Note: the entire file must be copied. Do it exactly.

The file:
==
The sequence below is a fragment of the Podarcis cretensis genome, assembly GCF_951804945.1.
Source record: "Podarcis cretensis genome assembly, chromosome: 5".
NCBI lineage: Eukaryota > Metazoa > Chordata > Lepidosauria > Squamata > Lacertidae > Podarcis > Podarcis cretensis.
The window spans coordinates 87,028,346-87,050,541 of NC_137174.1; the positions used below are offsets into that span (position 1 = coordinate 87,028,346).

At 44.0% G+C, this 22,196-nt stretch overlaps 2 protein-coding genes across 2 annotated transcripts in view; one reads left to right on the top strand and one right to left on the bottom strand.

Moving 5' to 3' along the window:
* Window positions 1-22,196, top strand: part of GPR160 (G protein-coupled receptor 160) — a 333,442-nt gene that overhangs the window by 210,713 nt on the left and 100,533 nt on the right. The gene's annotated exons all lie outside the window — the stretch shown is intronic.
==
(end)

The sequence below is a fragment of the Podarcis cretensis genome, assembly GCF_951804945.1.
Source record: "Podarcis cretensis genome assembly, chromosome: 5".
NCBI lineage: Eukaryota > Metazoa > Chordata > Lepidosauria > Squamata > Lacertidae > Podarcis > Podarcis cretensis.
The window spans coordinates 87,028,346-87,050,541 of NC_137174.1; the positions used below are offsets into that span (position 1 = coordinate 87,028,346).

At 44.0% G+C, this 22,196-nt stretch overlaps 2 protein-coding genes across 2 annotated transcripts in view; one reads left to right on the top strand and one right to left on the bottom strand.

Moving 5' to 3' along the window:
* Window positions 1-22,196, top strand: part of GPR160 (G protein-coupled receptor 160) — a 333,442-nt gene that overhangs the window by 210,713 nt on the left and 100,533 nt on the right. The gene's annotated exons all lie outside the window — the stretch shown is intronic.